“The series is about issues of social justice,” Cass said. “One of the topics in that focus is the connection between economics and beauty, and how beauty is turned into a commodity. When we talk about beauty, we think of it as something ethereal or philosophical. We don’t normally think of it in terms of economic influence or its connections to commodity. I think the speaker will lend some insight into how beauty plays a role in the economics of our culture.”

When Hamermesh first sent out the unpublished draft of his work, it became widely circulated. Jay Leno made a joke about it on “The Tonight Show,” and there were articles on the front page of newspapers worldwide. That was when he realized there was a lot of interest in the topic.

“I’ve given different versions of this presentation for at least 10 years, and it keeps on evolving,” he said. “There’s always new research by me or other people that I keep on bringing in. So it’s an evolving show, and it’s developed into something much different than when I first started doing it.”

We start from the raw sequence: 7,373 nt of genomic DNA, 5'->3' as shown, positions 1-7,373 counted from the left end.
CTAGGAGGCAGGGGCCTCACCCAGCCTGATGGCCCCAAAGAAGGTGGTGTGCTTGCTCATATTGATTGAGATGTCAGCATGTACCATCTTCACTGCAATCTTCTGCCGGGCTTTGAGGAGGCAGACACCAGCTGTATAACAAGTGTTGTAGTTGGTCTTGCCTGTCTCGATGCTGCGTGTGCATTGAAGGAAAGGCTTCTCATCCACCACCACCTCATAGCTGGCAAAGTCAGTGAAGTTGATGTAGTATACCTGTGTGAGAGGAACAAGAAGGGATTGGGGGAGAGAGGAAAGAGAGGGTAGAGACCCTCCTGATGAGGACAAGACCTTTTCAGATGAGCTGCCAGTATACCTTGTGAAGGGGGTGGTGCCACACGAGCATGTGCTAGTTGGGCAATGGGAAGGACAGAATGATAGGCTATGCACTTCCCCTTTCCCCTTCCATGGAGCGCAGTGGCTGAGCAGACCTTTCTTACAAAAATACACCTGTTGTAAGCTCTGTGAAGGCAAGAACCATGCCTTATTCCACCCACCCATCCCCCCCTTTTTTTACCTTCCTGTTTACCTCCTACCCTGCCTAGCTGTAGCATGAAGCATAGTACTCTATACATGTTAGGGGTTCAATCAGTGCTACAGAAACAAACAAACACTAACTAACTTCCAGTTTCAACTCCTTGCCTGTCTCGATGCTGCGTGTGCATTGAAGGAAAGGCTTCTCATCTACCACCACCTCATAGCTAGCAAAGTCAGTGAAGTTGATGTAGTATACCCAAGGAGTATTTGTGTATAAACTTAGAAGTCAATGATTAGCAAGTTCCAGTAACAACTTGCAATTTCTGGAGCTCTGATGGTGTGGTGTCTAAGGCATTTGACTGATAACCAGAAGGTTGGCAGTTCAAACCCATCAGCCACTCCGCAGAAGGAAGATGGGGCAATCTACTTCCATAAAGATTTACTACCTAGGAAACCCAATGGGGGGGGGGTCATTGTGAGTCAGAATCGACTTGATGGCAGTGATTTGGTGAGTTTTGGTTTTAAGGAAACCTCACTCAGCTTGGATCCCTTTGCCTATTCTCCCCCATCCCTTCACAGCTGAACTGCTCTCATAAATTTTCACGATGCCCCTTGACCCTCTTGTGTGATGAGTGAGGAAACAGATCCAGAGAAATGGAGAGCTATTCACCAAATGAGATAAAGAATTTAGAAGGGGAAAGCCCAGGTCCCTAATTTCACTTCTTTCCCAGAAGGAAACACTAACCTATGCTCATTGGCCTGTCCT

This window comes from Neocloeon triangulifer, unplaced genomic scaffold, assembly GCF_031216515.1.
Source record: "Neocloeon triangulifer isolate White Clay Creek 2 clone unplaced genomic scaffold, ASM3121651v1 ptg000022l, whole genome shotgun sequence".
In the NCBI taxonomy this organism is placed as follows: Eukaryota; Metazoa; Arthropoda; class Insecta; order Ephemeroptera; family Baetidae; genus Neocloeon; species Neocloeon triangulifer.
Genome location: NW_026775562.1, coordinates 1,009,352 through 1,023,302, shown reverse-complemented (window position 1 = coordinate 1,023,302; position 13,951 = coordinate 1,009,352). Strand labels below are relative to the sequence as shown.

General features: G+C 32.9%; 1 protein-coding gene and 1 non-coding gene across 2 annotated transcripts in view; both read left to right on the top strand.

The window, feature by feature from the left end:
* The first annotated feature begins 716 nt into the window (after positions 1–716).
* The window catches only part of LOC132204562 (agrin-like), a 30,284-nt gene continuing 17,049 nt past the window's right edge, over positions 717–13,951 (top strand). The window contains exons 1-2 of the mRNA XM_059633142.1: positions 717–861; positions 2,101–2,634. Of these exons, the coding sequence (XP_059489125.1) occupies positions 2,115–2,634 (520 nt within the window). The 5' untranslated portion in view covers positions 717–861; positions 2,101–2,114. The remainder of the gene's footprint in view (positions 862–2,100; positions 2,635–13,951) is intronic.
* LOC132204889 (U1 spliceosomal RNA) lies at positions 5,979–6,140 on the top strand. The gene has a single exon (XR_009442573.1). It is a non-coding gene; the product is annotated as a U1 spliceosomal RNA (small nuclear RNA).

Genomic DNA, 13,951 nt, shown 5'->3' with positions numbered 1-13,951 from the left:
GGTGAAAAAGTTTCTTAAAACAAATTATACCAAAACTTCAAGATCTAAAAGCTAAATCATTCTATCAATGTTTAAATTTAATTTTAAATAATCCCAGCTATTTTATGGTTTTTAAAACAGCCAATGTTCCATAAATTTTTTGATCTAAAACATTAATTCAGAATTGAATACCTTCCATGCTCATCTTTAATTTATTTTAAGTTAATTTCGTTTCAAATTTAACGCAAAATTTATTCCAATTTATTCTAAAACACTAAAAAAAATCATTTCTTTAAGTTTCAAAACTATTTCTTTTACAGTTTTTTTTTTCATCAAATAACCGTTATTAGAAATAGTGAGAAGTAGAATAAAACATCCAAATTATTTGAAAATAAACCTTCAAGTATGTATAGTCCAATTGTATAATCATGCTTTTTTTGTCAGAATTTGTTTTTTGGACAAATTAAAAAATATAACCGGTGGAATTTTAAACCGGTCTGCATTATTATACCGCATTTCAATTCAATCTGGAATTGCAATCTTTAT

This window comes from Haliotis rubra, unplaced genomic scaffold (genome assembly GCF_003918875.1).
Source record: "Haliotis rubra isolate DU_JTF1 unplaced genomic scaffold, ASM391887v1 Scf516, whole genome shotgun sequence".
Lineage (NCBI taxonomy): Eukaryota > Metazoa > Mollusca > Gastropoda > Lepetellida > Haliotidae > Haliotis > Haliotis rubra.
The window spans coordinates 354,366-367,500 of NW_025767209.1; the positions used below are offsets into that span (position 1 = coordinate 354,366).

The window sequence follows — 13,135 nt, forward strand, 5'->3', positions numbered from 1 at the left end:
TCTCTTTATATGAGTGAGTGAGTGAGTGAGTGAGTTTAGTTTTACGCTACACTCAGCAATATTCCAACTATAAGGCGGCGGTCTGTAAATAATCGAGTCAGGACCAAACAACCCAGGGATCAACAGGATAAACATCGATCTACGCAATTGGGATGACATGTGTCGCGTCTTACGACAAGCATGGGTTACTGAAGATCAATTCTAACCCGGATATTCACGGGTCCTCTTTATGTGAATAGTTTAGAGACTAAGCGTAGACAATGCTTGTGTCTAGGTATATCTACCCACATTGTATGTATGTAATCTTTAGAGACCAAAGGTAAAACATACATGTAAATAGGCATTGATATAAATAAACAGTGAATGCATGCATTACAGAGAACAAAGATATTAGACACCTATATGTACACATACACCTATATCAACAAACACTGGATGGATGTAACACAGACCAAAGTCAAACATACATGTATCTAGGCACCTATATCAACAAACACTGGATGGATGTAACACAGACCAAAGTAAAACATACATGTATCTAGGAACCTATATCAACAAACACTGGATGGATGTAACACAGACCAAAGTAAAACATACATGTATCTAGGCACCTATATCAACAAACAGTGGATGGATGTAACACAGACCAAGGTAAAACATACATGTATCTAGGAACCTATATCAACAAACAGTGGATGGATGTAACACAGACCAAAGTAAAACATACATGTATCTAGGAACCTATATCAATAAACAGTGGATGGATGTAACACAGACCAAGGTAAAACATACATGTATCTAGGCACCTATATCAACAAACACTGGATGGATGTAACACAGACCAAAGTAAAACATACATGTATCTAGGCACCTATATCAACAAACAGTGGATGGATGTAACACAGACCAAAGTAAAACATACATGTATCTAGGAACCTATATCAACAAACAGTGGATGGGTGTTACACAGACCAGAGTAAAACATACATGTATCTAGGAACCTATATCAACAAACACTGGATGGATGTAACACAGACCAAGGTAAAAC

Examining the effects of beauty in the workplace is an interesting and important topic on multiple levels, Cass said. When looking at corporate America, there seems to be an expectation that those in upper management or those who wish to advance should meet a certain standard by being attractive, thin, well dressed, groomed and manicured to fit the image of success. Those norms and that image can be harder for some to reach or maintain than others.